There are several species of caterpillars that can infest cherry trees. Each species has unique characteristics that can help in identification.

Let’s take a closer look at some of the most common culprits.

Eastern Tent Caterpillar (Malacosoma americanum)

Eastern tent caterpillars on top of their webbed tent.

Eastern tent caterpillars are easily identifiable by their distinctive tents, or silken webs, that they build in the crotches of branches.

They are hairy caterpillars, with a white stripe down the back and blue and black markings along the sides.

Forest Tent Caterpillar (Malacosoma disstria)

A large group of forest tent caterpillars.

Despite their name, forest tent caterpillars do not build tents. Instead, they leave silken trails wherever they go. They are bluish-gray with a row of white, keyhole-shaped spots down the back.

Fall Webworm (Hyphantria cunea)

A group of fall webworms and their webbing.

Fall webworms create large, conspicuous webs at the ends of branches. They can be either pale yellow or greenish with spots and long, silky hairs.

Gypsy Moth Caterpillar (Lymantria dispar)

A Gypsy moth caterpillar on green leaf.

Gypsy or spongy moth caterpillars are one of the most destructive pests. They are hairy with a pattern of blue and red dots along the back.

Cankerworms (Various Species)

A single green inchworm on a tree leaf.

Cankerworms, also known as inchworms, have a distinctive looping movement. They are green or brown and lack the middle pair of legs.

Cherry Scallop Shell Moth (Rheumaptera prunivorata)

The caterpillars of the cherry scallop shell moth are greenish black with yellow stripes and light yellow undersides. They feed on the leaves, often leaving only the veins.

Cherry Fruitworm (Grapholita packardi)

A single fruitworm larva on white.

Cherry fruitworms (and the similar plum fruitworms Grapholita packardi) are small, pinkish caterpillars that bore into the fruit of cherry trees, making them a significant pest in cherry orchards.

Other Common Caterpillar Species Found on Cherry Trees

Many other species of caterpillars can infest cherry trees, including the yellow-necked caterpillar, the red-humped caterpillar, and the ugly-nest caterpillar.

Each species has unique characteristics, so proper identification is key.

Prevention and Management Strategies

Managing caterpillar infestations on cherry trees can be challenging, but with the right strategies, it’s definitely achievable.

Let’s explore some of the most effective prevention and management strategies.

Cultural Practices

Maintaining the overall health of your tree is one of the best ways to prevent caterpillar infestations.

This includes proper watering, fertilization, and pruning practices. Healthy trees are more resistant to pests and can recover more quickly from infestations.

Manual Removal

For small infestations, manual removal can be an effective strategy. This involves physically removing caterpillars and their eggs from the tree.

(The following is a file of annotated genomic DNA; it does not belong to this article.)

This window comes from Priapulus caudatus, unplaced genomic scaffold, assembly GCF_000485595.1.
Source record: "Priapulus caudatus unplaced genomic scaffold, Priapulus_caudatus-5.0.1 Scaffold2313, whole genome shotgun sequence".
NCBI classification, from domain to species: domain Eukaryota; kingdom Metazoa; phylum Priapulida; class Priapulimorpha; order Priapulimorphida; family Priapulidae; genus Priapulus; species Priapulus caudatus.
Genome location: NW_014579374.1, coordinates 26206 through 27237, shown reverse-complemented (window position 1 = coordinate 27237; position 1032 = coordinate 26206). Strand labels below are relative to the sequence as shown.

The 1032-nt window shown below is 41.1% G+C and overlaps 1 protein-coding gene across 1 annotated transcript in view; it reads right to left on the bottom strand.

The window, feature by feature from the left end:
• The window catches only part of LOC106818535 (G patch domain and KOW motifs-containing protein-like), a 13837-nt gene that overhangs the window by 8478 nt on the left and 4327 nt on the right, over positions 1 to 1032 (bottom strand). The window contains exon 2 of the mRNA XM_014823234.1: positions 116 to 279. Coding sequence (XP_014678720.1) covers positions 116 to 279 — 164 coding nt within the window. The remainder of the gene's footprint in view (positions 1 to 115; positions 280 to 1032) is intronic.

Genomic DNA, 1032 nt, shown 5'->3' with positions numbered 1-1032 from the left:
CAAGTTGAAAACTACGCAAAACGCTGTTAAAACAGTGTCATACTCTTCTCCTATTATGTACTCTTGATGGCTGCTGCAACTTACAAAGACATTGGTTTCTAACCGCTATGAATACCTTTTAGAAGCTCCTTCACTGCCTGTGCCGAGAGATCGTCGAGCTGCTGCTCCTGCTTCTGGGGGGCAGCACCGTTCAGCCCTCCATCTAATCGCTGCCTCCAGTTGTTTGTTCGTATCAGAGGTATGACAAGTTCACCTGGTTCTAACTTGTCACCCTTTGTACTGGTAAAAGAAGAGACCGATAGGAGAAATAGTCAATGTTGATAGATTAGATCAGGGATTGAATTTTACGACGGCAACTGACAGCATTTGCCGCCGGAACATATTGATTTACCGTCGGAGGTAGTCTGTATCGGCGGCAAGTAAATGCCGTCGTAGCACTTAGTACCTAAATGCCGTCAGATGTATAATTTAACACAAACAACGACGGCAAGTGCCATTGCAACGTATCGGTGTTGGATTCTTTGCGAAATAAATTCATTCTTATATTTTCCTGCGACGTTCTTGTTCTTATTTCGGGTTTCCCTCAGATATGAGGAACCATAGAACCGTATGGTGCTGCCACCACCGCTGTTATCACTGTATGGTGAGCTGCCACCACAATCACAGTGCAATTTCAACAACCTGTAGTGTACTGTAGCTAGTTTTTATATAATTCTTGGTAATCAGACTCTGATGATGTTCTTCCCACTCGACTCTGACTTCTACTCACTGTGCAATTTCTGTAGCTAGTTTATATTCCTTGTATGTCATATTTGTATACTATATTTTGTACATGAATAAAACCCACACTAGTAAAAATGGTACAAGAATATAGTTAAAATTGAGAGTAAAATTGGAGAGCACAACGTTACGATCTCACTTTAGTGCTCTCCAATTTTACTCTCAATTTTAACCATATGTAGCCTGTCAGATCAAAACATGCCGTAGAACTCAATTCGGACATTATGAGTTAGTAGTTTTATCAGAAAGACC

It’s best done in the early morning or late evening when caterpillars are most active.

Biological Control

Biological control involves using natural enemies of the caterpillars to control their population. This can include predatory insects, birds, and parasitic wasps.

Microbial insecticides are also available, such as Bt (Bacillus thuringiensis), a bacterium specifically targeting caterpillars. I recommend this one.

Chemical Control

Chemical control should be used as a last resort as it can also harm beneficial insects. However, in severe infestations, it may be necessary.

There are several insecticides available that are effective against caterpillars. Always follow the manufacturer’s instructions when using these products.

Integrated Pest Management

Integrated pest management (IPM) is a comprehensive approach to pest control that combines all the above strategies.

It involves regular monitoring for pests, cultural and biological controls, and the judicious use of chemical controls when necessary.

Related Questions:

Are Eastern Tent Caterpillars Poisonous?

Eastern tent caterpillars are not poisonous and do not pose a direct threat to humans or pets. However, some people may have allergic reactions to the hairs on the caterpillar’s body.

Can Caterpillars Kill a Tree?

While caterpillars can cause significant defoliation and stress to a tree, they are unlikely to kill a healthy, mature tree.

However, repeated heavy infestations can weaken a tree and make it more susceptible to other pests and diseases.

Closing Thoughts

Caterpillars on cherry trees can be a cause for concern, but with knowledge and proactive management, you can protect your trees and keep them healthy and beautiful.

Early detection, proper identification, and an integrated approach to control are key.

Don’t be overwhelmed by the thought of what could go wrong with your cherry tree. Rather, learn how to deal with one problem at a time by reading these articles next: